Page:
Back when I posted this, I captioned it, “White House photo - doing their part to feed the messianic image.  An excellent summary of some of the messianic imagery is here.”  Surprisingly, the link is still there and while it has its share of dead links, it has plenty of images to show what I'm talking about.

So what?  This week, The Blaze showed this image from the current issue of Jacobin, a magazine of the Democratic Socialists of America.  Nope.  No links from me. I don't want to give them even one hit of traffic.

Looks like we're instantly back in the regressive days of the Obamanoids.  The center figure, bigger than all the rest, is Biden.  Partly reminiscent of the Birth of Venus by Botticelli, but I'm sure intended to be Jesus.  In fact, if Biden is Jesus, above his head at the apex of the picture you find Obama.  Higher than Jesus?  Obama must be God!  Just below God, but higher than Biden, we find the Hildebeest; the Billary Clintons.  To his left from this view, we find Mario Cuomo and since he seems to be in supplication to someone in a white lab coat and holding a bottle of an injectable something, the white-coated guy must be Dr. Fauci.  To his right we find Comrades Pelosi and Schumer kneeling in reverence. 

The next level down, but still with halos and angel wings, must be news media.  Note the Twitter logos alongside Biden's knees and his ears.  On the right we see an interviewer and camera operator.  On the left, we see a group reading a book.  It's shame the title isn't legible.  Below Biden, well that's us commoners, just deplorable normies. Notice everyone above the very bottom has angel's wings.  Media hacks, doctors, corruptocrats, all get angel wings.  Workers who pay taxes to support all those parasites?  Not so much.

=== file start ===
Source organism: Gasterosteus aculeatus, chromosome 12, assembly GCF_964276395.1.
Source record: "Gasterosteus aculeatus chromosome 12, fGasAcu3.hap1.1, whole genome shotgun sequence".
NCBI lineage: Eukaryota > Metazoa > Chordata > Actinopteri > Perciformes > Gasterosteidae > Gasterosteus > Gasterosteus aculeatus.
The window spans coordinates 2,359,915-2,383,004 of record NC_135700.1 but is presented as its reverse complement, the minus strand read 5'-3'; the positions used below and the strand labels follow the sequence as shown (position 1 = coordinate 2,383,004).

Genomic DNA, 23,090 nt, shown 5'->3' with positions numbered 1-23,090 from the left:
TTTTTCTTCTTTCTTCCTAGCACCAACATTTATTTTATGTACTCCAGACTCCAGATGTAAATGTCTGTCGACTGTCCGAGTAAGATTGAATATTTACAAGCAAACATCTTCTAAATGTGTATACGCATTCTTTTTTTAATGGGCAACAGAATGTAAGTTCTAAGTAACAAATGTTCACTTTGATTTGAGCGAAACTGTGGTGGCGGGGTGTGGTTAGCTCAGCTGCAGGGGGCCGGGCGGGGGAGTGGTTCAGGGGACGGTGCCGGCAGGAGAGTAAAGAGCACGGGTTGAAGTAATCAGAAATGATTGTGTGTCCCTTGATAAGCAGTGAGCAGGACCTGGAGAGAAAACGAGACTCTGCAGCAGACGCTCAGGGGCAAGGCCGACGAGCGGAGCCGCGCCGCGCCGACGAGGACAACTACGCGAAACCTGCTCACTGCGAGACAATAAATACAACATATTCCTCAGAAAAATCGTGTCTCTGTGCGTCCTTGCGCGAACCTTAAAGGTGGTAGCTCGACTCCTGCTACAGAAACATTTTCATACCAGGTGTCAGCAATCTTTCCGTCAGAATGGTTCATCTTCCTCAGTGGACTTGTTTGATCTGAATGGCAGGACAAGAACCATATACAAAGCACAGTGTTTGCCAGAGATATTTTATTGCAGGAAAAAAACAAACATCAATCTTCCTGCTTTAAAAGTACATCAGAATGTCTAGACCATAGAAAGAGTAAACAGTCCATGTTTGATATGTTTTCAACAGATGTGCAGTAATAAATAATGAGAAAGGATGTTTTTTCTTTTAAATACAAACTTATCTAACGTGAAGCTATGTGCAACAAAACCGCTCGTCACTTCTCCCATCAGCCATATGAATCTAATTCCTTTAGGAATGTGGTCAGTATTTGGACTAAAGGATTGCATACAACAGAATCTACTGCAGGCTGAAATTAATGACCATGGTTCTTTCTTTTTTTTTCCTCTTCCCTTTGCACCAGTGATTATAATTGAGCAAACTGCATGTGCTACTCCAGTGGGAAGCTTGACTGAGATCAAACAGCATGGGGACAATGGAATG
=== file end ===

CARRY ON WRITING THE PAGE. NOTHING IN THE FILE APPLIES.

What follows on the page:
Note at the top, on either side of God, we find stylized military drones.  The better to smite you with! 

There have been many photos showing Biden with something that resembled a halo, like this one, but it takes an insane artist to produce something like the Jacobin cover.   

We're off to a gut-wrenching start with various voices on the left and in the administration vowing to deprogram anyone more conservative than Stalin, or worse than deprogram.  There was that lawyer from PBS (now unemployed) who said the should take all children of GOP voters and send them to re-education camps.  We've had the introduction of a bunch of irrational policy changes.  It's looking like the middle of the Obama administration all over again.  

If I think about it, I throw up a little.

Thursday, January 21, 2021

Getting to Know the New Tools

At the end of my postings on rearranging the shop back on the 9th & 10th, I mentioned part of the reason was to make room for a 3D printer in the shop.  As I mentioned then, the starter printer I bought was the Creality Ender 3 V2.  After a problem with UPS, chalk it up to the shipping backlogs people are talking about, the printer arrived on the 16th, originally promised by the 11th.  After spending time getting my engine to run, today seemed like a good day to assemble the printer.  It's mostly done, except for the final stages of setup and a thorough check out. 

Creality photo, but you knew that.

Why did I go down this road?  Like lots of people, I've been intrigued by things I've read about 3D printing, known more broadly as AM - Additive Manufacturing, while the more familiar kind of machining is subtractive manufacturing.  Say I want to make something like the cylinder on my engine, very visible in the video Tuesday.  I start with a piece of metal, in that case a steel bar, and then using various tools and machines, subtract the right amount of metal in the right places until it matches the drawing.  With additive manufacturing, I'd start with nothing and then add material until it was done. 

Printing metal is far beyond what I can do, but as printers have become more common, more and more people are using the 3D printer to create tools to see how they can improve their work.  I was really surprised to see these guys using plastic tools to bend sheet steel 0.134" thick.  This was PLA plastic, the most common kind and not one we think of as being strong.  I've more regularly seen guys printing things that I'd think wouldn't be strong enough, like one guy who printed bevel gears for an engine he was working on and it worked.  I can't believe it's as strong as one cut from metal, but it was definitely strong enough.